The fishermen’s collective had always given some fish to the chief as a “fish tax.” However, Ramazani said, in recent months, the chief had sent not one, but five men to collect the fish.

This became too great a financial burden on the fishermen.

“I also need fish. My family also needs fish,” Ramazani remembers telling the men. “The fishermen also need fish and their families too.”

He told the fish tax collectors to tell the chief to send only person instead of five.

Except that’s not the message that was relayed to the chief. Instead, the tax collectors told him that the head of the fishermen would give him no more fish ever. The chief flew into a rage at the fisherman’s belligerence and had the man thrown in jail, where he was beaten and fined.

‘Peace will only come when God and the devil reconcile.’

The women, who had been consulting with Juma throughout this intervention, then went to hear the village chief’s side of the story. There they uncovered the root of the conflict: the chief thought the fisherman needed to be taken down a peg.

Chief Sadiki admitted sending the five tax collectors because he thought Ramazani was impolite and disrespectful. After the word arrived that he would get no more fish, the chief said, “I had to show him who I am.”

Etabo quickly understood that the tax collectors had lied to the chief, deepening the rift between them. The two parties needed to talk, she said, but first she needed to help the chief see the need for peace.

But it wouldn’t be easy.

When Etabo began to talk about the need to live in peace, she said the chief exploded. “Nobody can bring peace. Peace will only come when God and the devil reconcile!” he shouted.

It was a terrifying moment for Etabo. “I thought he would beat me,” she said. But she stood her ground.

She spoke to Sadiki about his responsibility, as the head of the village, to build peace and to speak to Ramazani. The problems of one person affect the whole village, she told him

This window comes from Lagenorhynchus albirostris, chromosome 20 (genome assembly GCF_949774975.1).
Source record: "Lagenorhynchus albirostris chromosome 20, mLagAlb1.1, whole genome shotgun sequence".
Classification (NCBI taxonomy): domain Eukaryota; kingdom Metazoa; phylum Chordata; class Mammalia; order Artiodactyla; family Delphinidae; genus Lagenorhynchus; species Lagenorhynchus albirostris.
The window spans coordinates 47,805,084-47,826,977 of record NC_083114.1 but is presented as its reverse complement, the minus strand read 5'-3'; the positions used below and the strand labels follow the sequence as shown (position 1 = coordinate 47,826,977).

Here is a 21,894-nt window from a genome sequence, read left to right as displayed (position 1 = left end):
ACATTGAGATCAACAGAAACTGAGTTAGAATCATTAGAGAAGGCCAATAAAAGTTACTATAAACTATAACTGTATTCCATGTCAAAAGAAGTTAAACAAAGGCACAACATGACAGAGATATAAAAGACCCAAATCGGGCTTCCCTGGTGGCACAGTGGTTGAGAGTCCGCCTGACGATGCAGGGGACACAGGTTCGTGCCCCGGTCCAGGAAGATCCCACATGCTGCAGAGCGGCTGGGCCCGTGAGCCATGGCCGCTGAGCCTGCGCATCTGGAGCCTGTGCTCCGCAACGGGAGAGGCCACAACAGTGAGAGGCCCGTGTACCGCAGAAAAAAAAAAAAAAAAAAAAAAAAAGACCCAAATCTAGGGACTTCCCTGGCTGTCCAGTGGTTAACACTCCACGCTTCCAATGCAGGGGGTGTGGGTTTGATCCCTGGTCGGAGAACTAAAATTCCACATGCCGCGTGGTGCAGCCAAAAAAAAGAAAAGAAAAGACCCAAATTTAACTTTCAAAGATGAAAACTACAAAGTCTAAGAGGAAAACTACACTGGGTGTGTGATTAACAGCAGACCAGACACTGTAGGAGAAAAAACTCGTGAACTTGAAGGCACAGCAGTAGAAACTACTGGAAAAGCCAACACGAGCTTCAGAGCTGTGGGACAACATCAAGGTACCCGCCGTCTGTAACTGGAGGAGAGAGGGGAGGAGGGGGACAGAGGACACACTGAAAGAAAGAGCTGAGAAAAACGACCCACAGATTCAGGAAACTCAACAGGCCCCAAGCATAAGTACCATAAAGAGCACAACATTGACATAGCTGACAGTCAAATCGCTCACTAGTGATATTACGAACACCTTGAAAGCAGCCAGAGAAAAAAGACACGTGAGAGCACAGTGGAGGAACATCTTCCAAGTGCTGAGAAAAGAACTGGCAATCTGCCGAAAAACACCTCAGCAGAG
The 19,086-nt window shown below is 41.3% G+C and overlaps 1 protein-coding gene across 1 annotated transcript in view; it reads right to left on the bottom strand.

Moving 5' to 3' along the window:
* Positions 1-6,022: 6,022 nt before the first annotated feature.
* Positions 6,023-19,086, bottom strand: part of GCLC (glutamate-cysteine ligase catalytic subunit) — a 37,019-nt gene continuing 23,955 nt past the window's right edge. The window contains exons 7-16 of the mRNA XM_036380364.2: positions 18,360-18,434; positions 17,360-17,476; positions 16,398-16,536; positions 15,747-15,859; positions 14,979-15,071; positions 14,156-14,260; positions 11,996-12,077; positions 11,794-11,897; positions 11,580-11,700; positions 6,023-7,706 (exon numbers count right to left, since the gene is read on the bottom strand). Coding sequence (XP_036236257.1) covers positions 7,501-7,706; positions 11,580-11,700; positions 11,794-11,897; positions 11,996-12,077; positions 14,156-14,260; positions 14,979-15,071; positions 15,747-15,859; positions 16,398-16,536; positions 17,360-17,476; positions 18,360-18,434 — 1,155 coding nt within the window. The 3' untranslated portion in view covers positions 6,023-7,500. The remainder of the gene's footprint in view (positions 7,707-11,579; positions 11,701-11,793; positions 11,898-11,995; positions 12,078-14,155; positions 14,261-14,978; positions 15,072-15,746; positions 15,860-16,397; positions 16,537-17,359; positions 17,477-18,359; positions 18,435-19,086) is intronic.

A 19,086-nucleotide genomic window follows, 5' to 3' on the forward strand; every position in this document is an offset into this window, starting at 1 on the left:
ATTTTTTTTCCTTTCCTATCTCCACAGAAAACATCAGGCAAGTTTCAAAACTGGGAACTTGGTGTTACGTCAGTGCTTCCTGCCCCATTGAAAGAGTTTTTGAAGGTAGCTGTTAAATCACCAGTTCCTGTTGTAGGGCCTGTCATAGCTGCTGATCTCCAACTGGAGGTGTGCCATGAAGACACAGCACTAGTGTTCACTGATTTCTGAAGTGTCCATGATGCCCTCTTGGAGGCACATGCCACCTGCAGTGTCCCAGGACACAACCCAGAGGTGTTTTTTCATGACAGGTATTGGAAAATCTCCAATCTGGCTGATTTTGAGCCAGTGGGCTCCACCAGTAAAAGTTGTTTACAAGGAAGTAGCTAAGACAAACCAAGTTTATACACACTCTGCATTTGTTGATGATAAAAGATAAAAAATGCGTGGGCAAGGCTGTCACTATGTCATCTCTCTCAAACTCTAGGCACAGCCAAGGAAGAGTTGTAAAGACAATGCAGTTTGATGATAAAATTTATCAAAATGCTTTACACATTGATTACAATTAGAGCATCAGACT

Without peace, people will run away from his village or there could be a second massacre.

But, when people live in peace, no one goes hungry because people share food and do not fear each other, she told him.

Even when Sadiki criticized her audacity for thinking that she, as a woman, had any role in helping bring peace to the village, she spoke to him about the work of the Women’s Situation Rooms and the need for peace.

She advised him to forgive Ramazani, who had been in prison without food and whose family was hungry, if he really believed the fisherman had wronged him. The chief went home for a while, and when he returned, he was willing to heed Etabo’s advice.

“As you have come to preach to me, it touches me in my heart now,” Sadiki told her. He

called the commander of the police station and ordered the fisherman’s release.

The next day, the two men met with Etabo and reconciled. They agreed that the chief would send just one tax collector in the future.

“If women can work for peace, we can have peace in our country.”

For Etabo, the story of I’amba Village demonstrates how mass conflict and war can start with just two people. But, she reasons, peace can start with just two people as well.

“What we’re trying to do is build peace step by step, because we can’t have peace all at once. It has to go in stages,” she says.

She believes Congolese women will be the champions of that cause. She points to the African proverb, “If you educate a man, you educate an individual. But if you educate a woman, you educate a nation.”

The Women’s Situation Rooms are already proving this true. After all, says Etabo, situations like the conflict in I’amba Village show that women can lead as peacebuilders.

She said, “We believe that if women can be involved in working for peace, we can have peace in our country.”

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Emily Jones is a freelance writer from Lancaster, Pennsylvania, and Linda Espenshade is MCC U.S. news coordinator.

Contact LindaEspenshade@mcc.org